10. Computers are monolingual. They only speak numbers. When you pass data to your model, you are passing a highly structured and well refined numeric data set

I really like Vinita's use of visualization. The percentage description of each data science task is helpful and insightful. Vinita has also relied on her experience to explain the step-by-step work that a data scientist does. It's a must-read answer!!

Contrary to popular belief, data science isn't all glamor. The following CrowdFlower survey results accurately summarize a typical day for a data scientist:


There is a lot of backtracking involved. Sometimes, you even need to be able to predict what consequences deleting might have / add a variable.

  • Collection of data sets: Data is the lifeblood of data science, so we spend a lot of time selecting them. On rare occasions, some projects may already have a lot of data
  • Cleaning and organizing data: This is the longest and most crucial step of the entire procedure.. Has a big impact on the bottom line. As usual, after this step, the large amount of data is reduced, so it is possible that we need to compile more data for effective training.
  • Data processing: It is the practice of examining large pre-existing databases to generate new information. Once the data is organized and stored in databases, in short we can start to get value from them by finding patterns within the data.
  • Create training sets and test sets: Once we have a decent amount of data, we have to divide it into training set and test set. A training set is a set of data that is used to discover potentially predictive relationships. Contains all the information about the expected output. A test set is a set of data that is used to examine the strength and usefulness of a predictive linkage.. Contains mixed variables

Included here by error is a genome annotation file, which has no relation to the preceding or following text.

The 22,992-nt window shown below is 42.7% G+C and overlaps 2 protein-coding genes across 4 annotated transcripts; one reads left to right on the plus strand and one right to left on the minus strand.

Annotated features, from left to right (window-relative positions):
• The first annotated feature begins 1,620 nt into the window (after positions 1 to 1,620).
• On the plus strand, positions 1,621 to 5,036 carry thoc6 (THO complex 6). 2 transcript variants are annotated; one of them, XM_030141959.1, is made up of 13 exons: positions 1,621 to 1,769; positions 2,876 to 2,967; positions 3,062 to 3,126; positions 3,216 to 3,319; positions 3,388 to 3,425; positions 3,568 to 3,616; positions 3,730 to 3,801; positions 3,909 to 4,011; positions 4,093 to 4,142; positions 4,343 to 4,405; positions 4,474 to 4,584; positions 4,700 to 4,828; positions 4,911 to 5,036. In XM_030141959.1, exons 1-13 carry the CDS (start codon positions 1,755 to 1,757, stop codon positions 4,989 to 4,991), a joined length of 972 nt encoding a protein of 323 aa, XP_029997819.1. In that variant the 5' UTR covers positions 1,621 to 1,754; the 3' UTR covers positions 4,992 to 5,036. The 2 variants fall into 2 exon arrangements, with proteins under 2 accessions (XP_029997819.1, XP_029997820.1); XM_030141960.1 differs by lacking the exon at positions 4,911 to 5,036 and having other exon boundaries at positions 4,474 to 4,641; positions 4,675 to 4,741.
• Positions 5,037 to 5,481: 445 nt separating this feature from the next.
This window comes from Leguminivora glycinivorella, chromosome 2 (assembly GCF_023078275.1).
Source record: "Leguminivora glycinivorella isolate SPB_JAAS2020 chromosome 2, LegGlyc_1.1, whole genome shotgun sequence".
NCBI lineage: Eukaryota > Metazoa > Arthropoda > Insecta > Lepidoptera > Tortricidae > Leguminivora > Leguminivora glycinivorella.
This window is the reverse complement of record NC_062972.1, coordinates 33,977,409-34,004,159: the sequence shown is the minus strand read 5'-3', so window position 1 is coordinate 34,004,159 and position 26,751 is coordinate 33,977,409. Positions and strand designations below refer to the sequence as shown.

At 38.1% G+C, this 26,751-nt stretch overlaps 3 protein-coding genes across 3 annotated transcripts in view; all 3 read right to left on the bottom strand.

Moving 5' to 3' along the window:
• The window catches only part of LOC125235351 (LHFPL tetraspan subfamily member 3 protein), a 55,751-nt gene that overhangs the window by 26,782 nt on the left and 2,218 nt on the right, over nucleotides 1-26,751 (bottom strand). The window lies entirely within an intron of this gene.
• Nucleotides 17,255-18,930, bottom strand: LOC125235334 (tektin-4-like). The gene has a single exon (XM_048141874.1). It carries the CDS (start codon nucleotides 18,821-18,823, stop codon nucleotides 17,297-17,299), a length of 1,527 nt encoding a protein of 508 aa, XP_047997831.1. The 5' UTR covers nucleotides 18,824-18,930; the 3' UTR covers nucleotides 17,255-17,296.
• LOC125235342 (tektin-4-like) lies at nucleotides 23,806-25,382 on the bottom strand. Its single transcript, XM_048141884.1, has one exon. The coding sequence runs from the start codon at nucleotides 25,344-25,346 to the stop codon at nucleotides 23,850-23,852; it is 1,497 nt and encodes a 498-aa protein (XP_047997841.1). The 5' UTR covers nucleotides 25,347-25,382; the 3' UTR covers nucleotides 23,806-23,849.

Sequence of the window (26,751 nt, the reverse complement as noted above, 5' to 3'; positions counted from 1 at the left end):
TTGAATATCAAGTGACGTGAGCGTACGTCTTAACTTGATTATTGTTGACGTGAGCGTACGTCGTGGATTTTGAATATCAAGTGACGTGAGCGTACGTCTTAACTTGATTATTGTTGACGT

• Refinement of algorithms: We start with a skeletal algorithm. It is very basic and establishes approximately what result is expected. After a few sessions, accuracy is recorded, precision, etc. and the algorithm is refined to maximize its efficiency.

This is an excellent and relatable answer. Note that machine learning, the most anticipated aspect of a data scientist's job, just occupy the 5% of total time. In the same way that Vinita, you have also explained your tasks in terms of percentage. Here's Justin's opinion:

  • Tasks associated with NLP (15%). It's no wonder that PaperRater's automatic correction technology requires heavy use of parsers., taggers, regular expressions and other advantages of NLP as part of core algorithms and feedback modules.
  • Machine learning (5%). This is usually the most enjoyable part. Data cleansing, extraction / engineering / feature selection and model construction
  • Reports and analysis (10%). Run queries, review analysis and help with strategic decision making
  • Data management (5%). Configure and manage database servers, including MySQL, Redis y MongoDB. Larger projects may require Hadoop or Spark
  • General software development (40%). Many data scientists have a background in computer science, so expect to collaborate if you have adequate experience. API integration, web development and anywhere else you can add value. Even in an AI startup, most of the development is not going to involve AI
  • Other (25%). This includes a wide variety of tasks, including blog posts, marketing, management, Technical documentation, technical support, copy of the web portal, emails, meetings, etc.